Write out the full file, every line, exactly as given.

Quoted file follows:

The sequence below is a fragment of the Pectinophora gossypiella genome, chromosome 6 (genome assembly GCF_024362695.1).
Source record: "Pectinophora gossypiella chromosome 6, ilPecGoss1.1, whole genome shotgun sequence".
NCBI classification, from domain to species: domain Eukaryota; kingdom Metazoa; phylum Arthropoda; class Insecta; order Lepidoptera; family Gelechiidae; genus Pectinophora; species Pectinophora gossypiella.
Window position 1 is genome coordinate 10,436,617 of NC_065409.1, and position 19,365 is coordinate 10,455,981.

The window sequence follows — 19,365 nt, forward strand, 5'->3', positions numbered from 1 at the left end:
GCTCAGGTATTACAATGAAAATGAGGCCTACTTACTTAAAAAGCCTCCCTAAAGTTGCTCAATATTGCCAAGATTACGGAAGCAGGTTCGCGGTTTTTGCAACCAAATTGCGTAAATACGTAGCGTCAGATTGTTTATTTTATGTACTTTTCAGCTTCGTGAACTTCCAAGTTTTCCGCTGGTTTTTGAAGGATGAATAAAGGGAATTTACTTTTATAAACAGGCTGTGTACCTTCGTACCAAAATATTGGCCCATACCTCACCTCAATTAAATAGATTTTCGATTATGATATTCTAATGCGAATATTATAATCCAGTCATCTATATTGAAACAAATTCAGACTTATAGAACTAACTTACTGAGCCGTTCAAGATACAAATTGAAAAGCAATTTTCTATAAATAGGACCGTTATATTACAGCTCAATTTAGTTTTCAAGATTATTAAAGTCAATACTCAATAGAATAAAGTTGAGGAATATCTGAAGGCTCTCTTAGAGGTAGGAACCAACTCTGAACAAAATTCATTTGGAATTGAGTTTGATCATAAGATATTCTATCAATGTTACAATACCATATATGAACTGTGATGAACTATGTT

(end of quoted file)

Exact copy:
The sequence below is a fragment of the Pectinophora gossypiella genome, chromosome 6 (genome assembly GCF_024362695.1).
Source record: "Pectinophora gossypiella chromosome 6, ilPecGoss1.1, whole genome shotgun sequence".
NCBI classification, from domain to species: domain Eukaryota; kingdom Metazoa; phylum Arthropoda; class Insecta; order Lepidoptera; family Gelechiidae; genus Pectinophora; species Pectinophora gossypiella.
Window position 1 is genome coordinate 10,436,617 of NC_065409.1, and position 19,365 is coordinate 10,455,981.

The window sequence follows — 19,365 nt, forward strand, 5'->3', positions numbered from 1 at the left end:
GCTCAGGTATTACAATGAAAATGAGGCCTACTTACTTAAAAAGCCTCCCTAAAGTTGCTCAATATTGCCAAGATTACGGAAGCAGGTTCGCGGTTTTTGCAACCAAATTGCGTAAATACGTAGCGTCAGATTGTTTATTTTATGTACTTTTCAGCTTCGTGAACTTCCAAGTTTTCCGCTGGTTTTTGAAGGATGAATAAAGGGAATTTACTTTTATAAACAGGCTGTGTACCTTCGTACCAAAATATTGGCCCATACCTCACCTCAATTAAATAGATTTTCGATTATGATATTCTAATGCGAATATTATAATCCAGTCATCTATATTGAAACAAATTCAGACTTATAGAACTAACTTACTGAGCCGTTCAAGATACAAATTGAAAAGCAATTTTCTATAAATAGGACCGTTATATTACAGCTCAATTTAGTTTTCAAGATTATTAAAGTCAATACTCAATAGAATAAAGTTGAGGAATATCTGAAGGCTCTCTTAGAGGTAGGAACCAACTCTGAACAAAATTCATTTGGAATTGAGTTTGATCATAAGATATTCTATCAATGTTACAATACCATATATGAACTGTGATGAACTATGTT